Are you asking yourself "Should I get a math tutor?" or "What does a math tutor do anyway?" To help you answer these questions, I will share with you what I do as a math tutor.

My approach is all about building math confidence and building the student-tutor working relationship while supporting the student as they learn new concepts.

To begin, I have a free consultation with either the parent and/or the student. This is typically a 15 to 20-minute conversation on the phone that allows me to gather the information that will help me to provide the best math tutoring service for the student. This includes determining the goals of the parent and student. For example: Are they looking to pass the class, prepare for a test, or achieve a higher A? More details about this conversation are available __here__.

Depending on the age and goals of the student (also the timing of where they are in their current course), I typically begin the first session with a variety of problems at the student's grade level to find the student's strengths and weaknesses. These are examples of phrases I use during this informal evaluation.

"It's okay, this is the first time we have worked together. We are learning how to best work together. I am looking for the areas where I can help you."

"You are going great. I'm looking for your strengths and weaknesses so that I can best support you. I am keeping track of the areas where I can help you to improve."

Before each subsequent tutoring session begins, I carefully select the problems that will be presented to the student before the lesson.

During these sessions, I present a couple of problems that I know the student can answer correctly (based on the informal evaluation described above). This builds confidence and establishes a positive working relationship. Then, I present a problem that I know they will be able to begin independently but may struggle to complete. At this point, I use words like the following for the parts that were correct:

"I like how you did _______ ."

"Yes, you started the problem correctly. That is very good."

For the parts of the problem where the student needs support, I will use the following type of phrases:

"Let me show you this part."

"Let me help you with this."

"It's okay, you are still learning this part. Let's do this part together."

Next, I will give them similar problems. As the student does more of the problem, I provide less and less help with the problem until they are able to do this type of problem independently.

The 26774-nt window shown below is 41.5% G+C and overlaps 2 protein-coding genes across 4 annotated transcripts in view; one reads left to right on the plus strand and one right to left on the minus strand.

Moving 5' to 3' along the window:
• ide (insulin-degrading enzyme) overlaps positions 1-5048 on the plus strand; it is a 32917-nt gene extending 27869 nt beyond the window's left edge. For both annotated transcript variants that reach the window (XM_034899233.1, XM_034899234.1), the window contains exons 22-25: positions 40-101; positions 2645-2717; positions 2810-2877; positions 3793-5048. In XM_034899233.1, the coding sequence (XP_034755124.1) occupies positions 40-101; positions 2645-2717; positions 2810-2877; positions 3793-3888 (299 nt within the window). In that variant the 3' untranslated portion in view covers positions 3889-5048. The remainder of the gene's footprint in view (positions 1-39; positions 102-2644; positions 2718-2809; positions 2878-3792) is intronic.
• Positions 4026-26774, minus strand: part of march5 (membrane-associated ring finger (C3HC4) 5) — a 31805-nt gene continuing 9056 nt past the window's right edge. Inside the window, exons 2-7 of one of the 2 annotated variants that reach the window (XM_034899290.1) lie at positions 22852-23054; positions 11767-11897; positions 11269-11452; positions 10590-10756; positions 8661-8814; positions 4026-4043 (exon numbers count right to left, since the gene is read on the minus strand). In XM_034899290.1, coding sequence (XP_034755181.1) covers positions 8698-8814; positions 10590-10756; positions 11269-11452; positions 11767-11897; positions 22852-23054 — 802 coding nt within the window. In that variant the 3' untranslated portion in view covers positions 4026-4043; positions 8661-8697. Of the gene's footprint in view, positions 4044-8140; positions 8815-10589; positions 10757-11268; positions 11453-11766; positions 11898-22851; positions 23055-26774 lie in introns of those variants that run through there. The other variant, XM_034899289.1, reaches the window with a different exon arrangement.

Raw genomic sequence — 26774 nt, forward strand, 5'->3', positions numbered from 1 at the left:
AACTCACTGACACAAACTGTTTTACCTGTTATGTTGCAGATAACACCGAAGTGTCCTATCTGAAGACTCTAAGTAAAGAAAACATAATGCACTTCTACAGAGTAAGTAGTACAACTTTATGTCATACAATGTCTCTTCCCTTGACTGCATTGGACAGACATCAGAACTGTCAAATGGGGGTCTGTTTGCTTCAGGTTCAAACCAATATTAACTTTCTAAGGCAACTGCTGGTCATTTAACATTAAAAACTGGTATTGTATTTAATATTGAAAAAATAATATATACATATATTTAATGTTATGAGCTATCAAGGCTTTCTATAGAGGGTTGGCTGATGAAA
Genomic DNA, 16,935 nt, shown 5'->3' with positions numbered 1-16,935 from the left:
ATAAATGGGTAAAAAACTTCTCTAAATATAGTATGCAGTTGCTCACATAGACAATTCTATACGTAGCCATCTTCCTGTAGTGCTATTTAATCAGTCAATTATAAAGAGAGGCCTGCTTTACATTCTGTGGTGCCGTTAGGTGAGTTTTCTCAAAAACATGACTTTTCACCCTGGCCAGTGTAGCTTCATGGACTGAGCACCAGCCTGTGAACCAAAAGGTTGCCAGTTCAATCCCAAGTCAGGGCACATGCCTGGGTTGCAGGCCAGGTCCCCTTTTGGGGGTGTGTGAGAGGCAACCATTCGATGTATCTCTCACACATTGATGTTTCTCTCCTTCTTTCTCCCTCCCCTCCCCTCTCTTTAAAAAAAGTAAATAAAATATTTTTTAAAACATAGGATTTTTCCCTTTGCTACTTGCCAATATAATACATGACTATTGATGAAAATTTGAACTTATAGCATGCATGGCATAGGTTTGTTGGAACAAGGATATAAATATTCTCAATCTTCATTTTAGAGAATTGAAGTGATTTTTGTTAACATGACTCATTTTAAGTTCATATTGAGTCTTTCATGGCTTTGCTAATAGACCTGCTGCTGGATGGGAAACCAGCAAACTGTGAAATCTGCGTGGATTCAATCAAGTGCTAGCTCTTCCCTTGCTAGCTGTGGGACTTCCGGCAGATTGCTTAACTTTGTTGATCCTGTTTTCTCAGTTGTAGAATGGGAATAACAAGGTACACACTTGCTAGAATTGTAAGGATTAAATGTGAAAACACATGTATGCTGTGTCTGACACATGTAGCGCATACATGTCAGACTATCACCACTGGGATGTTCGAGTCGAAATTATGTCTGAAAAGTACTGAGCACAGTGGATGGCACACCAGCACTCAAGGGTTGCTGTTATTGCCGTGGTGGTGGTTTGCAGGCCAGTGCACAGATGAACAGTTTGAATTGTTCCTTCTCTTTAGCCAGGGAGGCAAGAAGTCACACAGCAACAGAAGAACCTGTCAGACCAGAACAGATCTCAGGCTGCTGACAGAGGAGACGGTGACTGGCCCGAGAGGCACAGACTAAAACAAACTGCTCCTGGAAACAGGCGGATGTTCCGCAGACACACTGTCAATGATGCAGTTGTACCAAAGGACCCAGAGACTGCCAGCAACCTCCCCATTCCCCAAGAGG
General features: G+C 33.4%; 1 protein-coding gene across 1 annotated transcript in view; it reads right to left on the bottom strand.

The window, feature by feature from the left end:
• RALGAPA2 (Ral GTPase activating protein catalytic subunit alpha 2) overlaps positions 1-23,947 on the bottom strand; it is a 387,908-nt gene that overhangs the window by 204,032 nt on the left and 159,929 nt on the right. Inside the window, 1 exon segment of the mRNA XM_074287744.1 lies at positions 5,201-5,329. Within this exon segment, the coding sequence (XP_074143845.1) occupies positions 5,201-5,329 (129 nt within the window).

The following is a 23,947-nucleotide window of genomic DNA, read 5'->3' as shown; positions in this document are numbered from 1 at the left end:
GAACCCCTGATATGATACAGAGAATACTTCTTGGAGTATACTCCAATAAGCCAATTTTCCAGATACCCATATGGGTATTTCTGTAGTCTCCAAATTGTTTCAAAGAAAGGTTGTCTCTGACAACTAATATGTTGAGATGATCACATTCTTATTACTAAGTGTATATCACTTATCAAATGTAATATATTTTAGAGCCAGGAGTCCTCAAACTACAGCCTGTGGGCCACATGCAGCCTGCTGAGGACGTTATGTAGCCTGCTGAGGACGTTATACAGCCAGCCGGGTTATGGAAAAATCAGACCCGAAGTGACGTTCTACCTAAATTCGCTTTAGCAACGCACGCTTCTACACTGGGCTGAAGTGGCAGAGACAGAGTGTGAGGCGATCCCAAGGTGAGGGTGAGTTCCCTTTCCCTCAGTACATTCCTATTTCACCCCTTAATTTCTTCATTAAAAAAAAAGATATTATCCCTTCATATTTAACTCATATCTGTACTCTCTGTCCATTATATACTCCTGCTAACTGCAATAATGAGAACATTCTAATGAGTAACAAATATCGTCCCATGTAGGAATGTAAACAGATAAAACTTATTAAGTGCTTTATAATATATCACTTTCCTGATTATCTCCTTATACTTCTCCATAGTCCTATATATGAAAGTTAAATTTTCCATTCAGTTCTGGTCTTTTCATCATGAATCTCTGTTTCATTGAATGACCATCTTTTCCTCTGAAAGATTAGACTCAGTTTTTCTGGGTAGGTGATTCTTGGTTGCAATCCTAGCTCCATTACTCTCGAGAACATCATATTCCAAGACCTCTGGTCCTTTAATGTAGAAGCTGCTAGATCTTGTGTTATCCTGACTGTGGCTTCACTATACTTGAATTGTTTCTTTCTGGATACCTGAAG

I end each tutor session with a couple of problems that I know the student can answer correctly. In this way, the student can feel good about the session.

Going forward, the knowledge from prior lessons is reinforced by including similar problems from previous lessons, and more difficult problems are presented until mastery and independence are achieved.

Further, strategically selected word problems are included that cover the specific math topics where the student needs to grow to deepen their understanding. I have the students read the problem out loud to me so that I carefully listen for the words where the student stumbles (possibly mispronouncing the word). For each of these words, I will ask 1) "Do you know what ___________ means?" or 2) "Have you ever seen a _______________?" This allows me to help them with the vocabulary that they do not understand. Not understanding the words in the problem can prevent them from solving the problems. These could be math vocabulary or non-math words.

Additionally, more complex word problems are presented.

I hope this helps you to answer the questions: Should I get a math tutor? What does a math tutor do?

I have a large collection of material that I pull from to select the problems for the students. Some of these are listed here. For younger students: Kumon workbooks, Spectrum workbooks, online workbooks, IXL, and sample year-end tests (available online). For older students: textbooks I have collected over the years for Algebra 1, Geometry, Algebra 2, AP Statistics, Calculus, and College Algebra. When one resource does not provide enough problems at the just-right level), I turn to another resource. In this way, the student is engaged for the entire lesson and growing at their own pace while being supported, building confidence and math ability.

Click here is you need support from a __Pre-Algebra tutor online__. Alternatively, if know of a child struggling with math and think they might benefit from this type of support, then please either share this information with them or their parents.

Author: Sigrid Kimbrough with __ThriveMathTutoring.com__

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